Why Can’t We Attract Younger Employees to the Workforce?

According to this recent article by Rachel Feintzeig in the Wall Street Journal, the percentage of federal employees under the age of 30 hit an eight-year low of 7% in 2013. It’s not a new problem, but it’s part of a consistent trend – the number has been steadily dropping since the late ’70s, when workers under the age of 30 made up over 20% of the work force.

Feintzeig writes that without young people, the government risks falling behind the wave of new technology, as well as losing out on the innovative way of thinking that comes with a fresh outlook. A bigger problem is replacing employees as the older generations start to retire. According to this Census Bureau info, sixty percent of federal employees are over the age of 45 (compared to 31 percent in the private sector).

Whether it’s a lack of interest or lack of opportunities as baby boomers who were expected to retire have hung onto their jobs because of the recession, there’s been a slowdown of young people entering government employment.

Young People Value Making a Difference

One of the biggest problems seems to be the disconnect between the general idealism of young people, and the perception the current generation has that the government can’t make a difference. After growing up watching gridlock and political posturing kill any progress in the legislature, Millennials have developed a jaded view of what’s possible in a federal job.

In this Atlantic article by Ron Fournier, Millennials are portrayed as community-service-loving, innovative thinkers who want to see their work make an impact – but 47 percent agree that “politics today are no longer able to meet the challenges out country is facing.”

Fournier goes on to say that:

“Millennials believe traditional politics and government (especially Washington) are the worst avenues to great things. They are more likely to be social entrepreneurs, working outside government to create innovative and measurably successful solutions to the nation’s problems, even if only on a relatively small scale.”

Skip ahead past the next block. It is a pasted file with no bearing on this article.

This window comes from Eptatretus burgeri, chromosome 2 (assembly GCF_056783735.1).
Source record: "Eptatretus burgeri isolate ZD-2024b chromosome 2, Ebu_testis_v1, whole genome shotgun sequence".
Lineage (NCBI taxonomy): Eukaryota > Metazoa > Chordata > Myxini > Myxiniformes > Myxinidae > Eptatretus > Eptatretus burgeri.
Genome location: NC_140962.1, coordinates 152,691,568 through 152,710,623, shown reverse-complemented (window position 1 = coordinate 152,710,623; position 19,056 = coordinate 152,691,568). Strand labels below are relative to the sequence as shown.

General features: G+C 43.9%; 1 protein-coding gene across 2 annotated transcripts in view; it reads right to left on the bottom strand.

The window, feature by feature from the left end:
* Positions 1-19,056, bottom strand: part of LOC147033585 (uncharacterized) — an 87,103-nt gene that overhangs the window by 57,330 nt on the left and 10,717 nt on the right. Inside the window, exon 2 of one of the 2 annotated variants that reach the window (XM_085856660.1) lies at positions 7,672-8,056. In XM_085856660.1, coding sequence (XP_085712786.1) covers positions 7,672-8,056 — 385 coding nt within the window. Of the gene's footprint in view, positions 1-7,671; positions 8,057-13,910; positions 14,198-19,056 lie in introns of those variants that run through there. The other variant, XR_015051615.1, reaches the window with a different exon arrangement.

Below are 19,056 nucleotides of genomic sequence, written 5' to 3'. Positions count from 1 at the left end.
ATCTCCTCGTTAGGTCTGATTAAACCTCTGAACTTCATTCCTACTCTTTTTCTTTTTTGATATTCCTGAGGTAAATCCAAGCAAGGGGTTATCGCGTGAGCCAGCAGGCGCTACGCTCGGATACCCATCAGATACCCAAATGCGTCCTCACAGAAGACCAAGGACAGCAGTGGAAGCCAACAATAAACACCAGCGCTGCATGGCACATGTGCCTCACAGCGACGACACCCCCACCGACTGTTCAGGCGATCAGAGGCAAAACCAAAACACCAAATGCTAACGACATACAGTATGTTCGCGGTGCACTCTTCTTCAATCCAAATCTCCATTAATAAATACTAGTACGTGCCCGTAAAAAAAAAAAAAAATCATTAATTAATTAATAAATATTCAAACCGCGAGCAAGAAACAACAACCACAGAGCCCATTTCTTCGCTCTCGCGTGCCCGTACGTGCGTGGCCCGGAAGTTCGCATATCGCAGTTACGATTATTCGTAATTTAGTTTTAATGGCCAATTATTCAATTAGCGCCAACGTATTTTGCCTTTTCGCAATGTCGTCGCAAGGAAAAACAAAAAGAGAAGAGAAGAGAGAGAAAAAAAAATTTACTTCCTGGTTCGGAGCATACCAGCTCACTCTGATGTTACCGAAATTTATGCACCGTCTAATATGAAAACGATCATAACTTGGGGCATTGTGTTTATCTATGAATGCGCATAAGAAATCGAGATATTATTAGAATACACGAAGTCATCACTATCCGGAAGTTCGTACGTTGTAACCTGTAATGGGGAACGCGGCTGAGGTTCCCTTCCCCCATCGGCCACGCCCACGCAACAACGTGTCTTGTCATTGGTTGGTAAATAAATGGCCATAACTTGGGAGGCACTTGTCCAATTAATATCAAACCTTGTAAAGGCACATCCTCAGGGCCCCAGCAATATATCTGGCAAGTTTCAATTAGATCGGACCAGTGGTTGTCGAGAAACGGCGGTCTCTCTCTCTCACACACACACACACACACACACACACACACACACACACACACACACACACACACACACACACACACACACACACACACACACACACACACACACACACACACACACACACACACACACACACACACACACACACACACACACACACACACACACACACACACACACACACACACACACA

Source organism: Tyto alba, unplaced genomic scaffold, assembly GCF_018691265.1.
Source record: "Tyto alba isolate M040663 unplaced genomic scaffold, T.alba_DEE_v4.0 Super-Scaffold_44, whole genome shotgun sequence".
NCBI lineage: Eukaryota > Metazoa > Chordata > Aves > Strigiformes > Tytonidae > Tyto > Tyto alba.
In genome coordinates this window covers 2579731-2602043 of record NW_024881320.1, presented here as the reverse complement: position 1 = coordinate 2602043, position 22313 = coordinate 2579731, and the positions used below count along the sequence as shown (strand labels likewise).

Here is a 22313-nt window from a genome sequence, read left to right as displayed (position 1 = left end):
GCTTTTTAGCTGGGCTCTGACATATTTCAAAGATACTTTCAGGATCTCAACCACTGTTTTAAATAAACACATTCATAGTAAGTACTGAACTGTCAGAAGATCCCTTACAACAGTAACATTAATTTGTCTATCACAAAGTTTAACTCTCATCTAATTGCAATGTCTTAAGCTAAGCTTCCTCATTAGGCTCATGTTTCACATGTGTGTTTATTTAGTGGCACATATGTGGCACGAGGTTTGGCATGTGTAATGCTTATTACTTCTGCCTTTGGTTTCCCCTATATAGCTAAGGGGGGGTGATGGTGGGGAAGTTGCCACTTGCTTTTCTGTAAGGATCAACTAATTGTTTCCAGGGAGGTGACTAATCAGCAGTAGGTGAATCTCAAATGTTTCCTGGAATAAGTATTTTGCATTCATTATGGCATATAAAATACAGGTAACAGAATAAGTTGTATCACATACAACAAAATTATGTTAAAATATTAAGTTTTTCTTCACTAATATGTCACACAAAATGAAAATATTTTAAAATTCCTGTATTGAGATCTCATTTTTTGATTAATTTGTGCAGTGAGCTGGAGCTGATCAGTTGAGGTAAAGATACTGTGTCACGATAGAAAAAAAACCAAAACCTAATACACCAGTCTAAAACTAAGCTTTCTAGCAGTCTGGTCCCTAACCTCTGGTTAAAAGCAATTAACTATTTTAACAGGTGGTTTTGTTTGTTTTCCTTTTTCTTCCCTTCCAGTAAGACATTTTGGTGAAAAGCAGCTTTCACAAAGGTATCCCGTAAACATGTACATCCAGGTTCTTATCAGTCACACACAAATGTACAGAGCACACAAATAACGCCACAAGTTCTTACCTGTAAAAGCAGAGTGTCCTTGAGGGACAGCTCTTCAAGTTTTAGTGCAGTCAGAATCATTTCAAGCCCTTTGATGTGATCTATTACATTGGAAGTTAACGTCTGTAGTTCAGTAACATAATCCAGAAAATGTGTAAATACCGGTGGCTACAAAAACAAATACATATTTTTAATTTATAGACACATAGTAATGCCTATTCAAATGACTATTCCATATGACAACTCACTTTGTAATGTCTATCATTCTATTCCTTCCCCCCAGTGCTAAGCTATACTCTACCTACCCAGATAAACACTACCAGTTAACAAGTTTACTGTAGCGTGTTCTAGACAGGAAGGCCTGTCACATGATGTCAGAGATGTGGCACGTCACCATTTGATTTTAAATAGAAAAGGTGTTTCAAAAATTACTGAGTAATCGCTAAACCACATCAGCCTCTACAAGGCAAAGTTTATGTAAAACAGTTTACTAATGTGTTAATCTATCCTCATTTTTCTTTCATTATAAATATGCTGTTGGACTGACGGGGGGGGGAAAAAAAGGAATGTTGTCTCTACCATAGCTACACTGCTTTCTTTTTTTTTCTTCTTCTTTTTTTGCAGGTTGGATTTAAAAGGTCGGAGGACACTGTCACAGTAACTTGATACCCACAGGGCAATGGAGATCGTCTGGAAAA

Young People Want Speed and Flexibility

Young people who value the idea of public service are inundated with stories of glacial progress within the government. Again from Feintzeig’s Wall Street Journal article:

“Jeremy Warren spent seven years in government, starting at the age of 29. The former chief technology officer at the Justice Department left government work in 2011, he says, because he wanted to be “driving a speedboat rather than pulling an oar on an ocean liner. He says he tackled plenty of challenging projects, but he also recalls spending years persuading various leaders in different offices to support a proposal, squeezing a project into a budget request and then worrying that funding would vanish.”

It’s an idea that’s echoed in this article in Government Executive, where several of the young government employees interviewed say they’ll move to the private sector if that’s where their work will have the biggest impact.

It’s not just speed of change that’s deterring young people – several commenters on this GovLoop discussion from a few years back mentioned the slow hiring process and inflexible work environment as major problems. One woman remembers losing great job candidates to the long hiring process (when other employers were able to make offers sooner), while another recalls losing team members who wanted more flexibility to telecommute or set their own hours.

Young People Want to Invest in Their Careers

Shutdowns, furloughs, and pay freezes have transformed the image of a government job as a stable, sure bet in the eyes of young people. They no longer see it as a place to develop their skills and careers – summarizing research by the Partnership for Public Service, this article in the Washington Post claims “federal employees are less likely than their private-sector peers to feel they have a real opportunity to improve their job skills.”

The government employees interviewed for Government Executive echo that sentiment, citing lack of leadership training programs and slow promotions as deterrents for young people with career ambition.

How Government Can Attract Younger Workers

  • Make jobs easier to find. Young people are using a variety of websites to search for jobs, including LinkedIn, Monster, and Career Builder. According to the Partnership for Public Service, despite 25% of college students ranking a government job in their top three choices, only 8.8% of them had used USAJobs.gov to search for a job.
  • Allow for more flexibility on the job. Startup culture and flexible learning options have instilled in many young workers a preference for job descriptions focused on the results of their work, rather than the number of hours they spend sitting in an office chair. Adaptable work schedules and telecommuting options appeal to younger workers.
  • Provide opportunities for growth and learning. Young workers want opportunities to develop their skills and advance their careers – they’re not content to stay in the same role year after year. Offering mentorship programs, career training, and clear paths for career development will help attract young workers.
  • Connect with younger workers’ idealism. Younger workers attracted to the public sector are looking for ways to make a difference. When recruiting, highlight success stories that demonstrate the ways government work can still change the world for the better.

What’s your experience been? How can the public sector attract more young workers?

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